a. Expand the newly created project in the Project Explorer then expand Java Resources and right click the src folder and choose New -> Package. Give the package a name like com.mstrcustom.pkg and click Finish. A package is simply like a container.

b. Right click the newly created package and choose New -> Servlet. Enter a name for the new servlet class like MSServlet in the field labeled Class name and click Next and Next again on the following screen. On the next screen make sure doGet and doPost methods are checked, then click Finish. The result will be an empty servlet class that should look similar to the below screenshot.

c. Right click the newly created package and choose New -> Class. Enter a name for the class such as MSHelper and click Finish. This class will contain all of the helper methods we will create to connect to MicroStrategy, execute reports and return the results as XML.

d. Right click the WebContent folder and choose New -> JSP File. Name this file index.jsp. Note: There is a reason we are choosing this file name. In a nutshell, if a user navigates to our site but does not specify a specific page in the URL. For example, if a user enters www.AnySite.com, the server knows to look for default pages with a certain name like index.jsp and will display this page by default. This way the user does not have to enter the full URL www.AnySite.com/index.jsp. These default page names are contained in the WEB-INF/web.xml file and this is how the server knows to use this page by default if the user does not specify a particular page.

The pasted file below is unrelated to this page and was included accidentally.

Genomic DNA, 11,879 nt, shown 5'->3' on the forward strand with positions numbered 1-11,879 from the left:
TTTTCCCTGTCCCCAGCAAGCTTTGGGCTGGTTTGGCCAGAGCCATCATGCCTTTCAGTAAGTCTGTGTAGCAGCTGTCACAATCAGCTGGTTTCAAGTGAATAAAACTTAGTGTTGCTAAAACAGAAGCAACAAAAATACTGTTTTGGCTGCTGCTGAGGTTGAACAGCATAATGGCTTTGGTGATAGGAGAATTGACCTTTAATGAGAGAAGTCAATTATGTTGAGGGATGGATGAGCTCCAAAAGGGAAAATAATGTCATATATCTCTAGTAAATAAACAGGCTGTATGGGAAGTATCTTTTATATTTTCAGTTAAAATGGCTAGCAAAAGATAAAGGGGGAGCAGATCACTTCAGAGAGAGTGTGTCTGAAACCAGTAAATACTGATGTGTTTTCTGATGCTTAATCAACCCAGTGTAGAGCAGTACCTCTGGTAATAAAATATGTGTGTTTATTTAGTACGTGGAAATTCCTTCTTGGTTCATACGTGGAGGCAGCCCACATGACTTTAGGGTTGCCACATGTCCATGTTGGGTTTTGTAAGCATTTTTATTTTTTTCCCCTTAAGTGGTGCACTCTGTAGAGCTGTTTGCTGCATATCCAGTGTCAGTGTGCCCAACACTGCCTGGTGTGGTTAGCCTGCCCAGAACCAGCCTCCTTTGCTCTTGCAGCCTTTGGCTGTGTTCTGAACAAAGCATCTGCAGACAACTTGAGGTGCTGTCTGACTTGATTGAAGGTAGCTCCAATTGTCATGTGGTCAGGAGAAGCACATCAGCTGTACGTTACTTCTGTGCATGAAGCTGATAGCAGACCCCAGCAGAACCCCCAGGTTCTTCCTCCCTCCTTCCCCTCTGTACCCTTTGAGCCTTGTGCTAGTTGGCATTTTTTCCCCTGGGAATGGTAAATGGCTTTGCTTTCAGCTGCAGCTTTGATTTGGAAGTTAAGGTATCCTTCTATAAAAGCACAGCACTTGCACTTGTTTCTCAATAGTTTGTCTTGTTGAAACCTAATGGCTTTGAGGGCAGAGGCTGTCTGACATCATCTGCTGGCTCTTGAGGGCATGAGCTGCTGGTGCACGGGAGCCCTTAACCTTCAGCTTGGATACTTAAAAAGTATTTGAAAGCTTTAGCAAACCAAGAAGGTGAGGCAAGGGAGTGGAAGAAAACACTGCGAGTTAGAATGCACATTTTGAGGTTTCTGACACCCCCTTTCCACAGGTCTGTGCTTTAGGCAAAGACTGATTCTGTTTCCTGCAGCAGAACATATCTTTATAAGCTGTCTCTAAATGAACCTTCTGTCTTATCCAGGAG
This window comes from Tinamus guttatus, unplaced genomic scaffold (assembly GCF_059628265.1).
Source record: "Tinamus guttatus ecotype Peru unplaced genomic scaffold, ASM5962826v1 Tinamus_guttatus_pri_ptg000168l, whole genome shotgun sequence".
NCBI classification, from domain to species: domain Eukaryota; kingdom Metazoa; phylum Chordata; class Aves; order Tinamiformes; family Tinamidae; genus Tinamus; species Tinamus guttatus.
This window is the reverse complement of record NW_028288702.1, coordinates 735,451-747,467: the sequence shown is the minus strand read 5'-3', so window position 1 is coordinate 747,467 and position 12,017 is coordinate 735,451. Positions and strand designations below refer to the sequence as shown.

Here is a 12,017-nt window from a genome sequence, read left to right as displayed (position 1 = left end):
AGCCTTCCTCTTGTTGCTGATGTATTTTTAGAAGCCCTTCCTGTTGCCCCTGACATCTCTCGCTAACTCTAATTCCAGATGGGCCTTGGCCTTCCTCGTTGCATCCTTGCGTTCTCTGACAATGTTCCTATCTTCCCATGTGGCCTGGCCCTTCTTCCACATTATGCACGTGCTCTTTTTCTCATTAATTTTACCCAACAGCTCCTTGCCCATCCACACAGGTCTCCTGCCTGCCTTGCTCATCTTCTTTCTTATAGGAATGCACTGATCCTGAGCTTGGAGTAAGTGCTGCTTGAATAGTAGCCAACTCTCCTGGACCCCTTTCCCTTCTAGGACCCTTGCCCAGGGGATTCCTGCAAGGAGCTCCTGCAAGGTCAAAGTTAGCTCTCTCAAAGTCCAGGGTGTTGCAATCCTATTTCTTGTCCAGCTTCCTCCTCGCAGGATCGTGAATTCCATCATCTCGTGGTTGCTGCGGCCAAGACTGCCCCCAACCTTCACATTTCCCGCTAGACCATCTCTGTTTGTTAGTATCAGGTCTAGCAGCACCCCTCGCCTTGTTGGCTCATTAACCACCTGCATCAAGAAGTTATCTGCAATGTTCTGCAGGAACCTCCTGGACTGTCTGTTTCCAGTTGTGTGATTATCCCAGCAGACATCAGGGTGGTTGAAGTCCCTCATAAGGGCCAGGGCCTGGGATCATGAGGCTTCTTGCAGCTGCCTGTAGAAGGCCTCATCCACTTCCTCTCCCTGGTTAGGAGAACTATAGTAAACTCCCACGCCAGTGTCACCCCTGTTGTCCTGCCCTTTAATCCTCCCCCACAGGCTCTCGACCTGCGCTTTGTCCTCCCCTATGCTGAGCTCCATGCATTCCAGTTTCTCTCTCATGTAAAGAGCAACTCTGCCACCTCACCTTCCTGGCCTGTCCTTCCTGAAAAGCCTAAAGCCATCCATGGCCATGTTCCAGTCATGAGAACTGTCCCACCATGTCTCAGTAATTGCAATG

Step 3 – Add code to the helper class.

  1. Add the following import statements at the top of the helper class:
import com.microstrategy.web.objects.*;
import java.io.*;
import java.net.*;
import javax.xml.parsers.*;
import javax.xml.transform.*;
import org.xml.sax.InputSource;
import org.w3c.dom.*;
import org.w3c.dom.CharacterData;

2. Add the following code to your MSHelper class so it looks similar to below. In this step we have simply added some string properties and a default constructor method that will set the default MicroStrategy connection properties when the class is instantiated.

public class MSHelper {
String serverName;
String projectName;
String userName;
String userPassword;
String baseURL;
String sessionState;
String styleName;
String currentReportURL;
 
public MSHelper()
{
// Default MicroStrategy Connection Info
serverName = "";
projectName = "";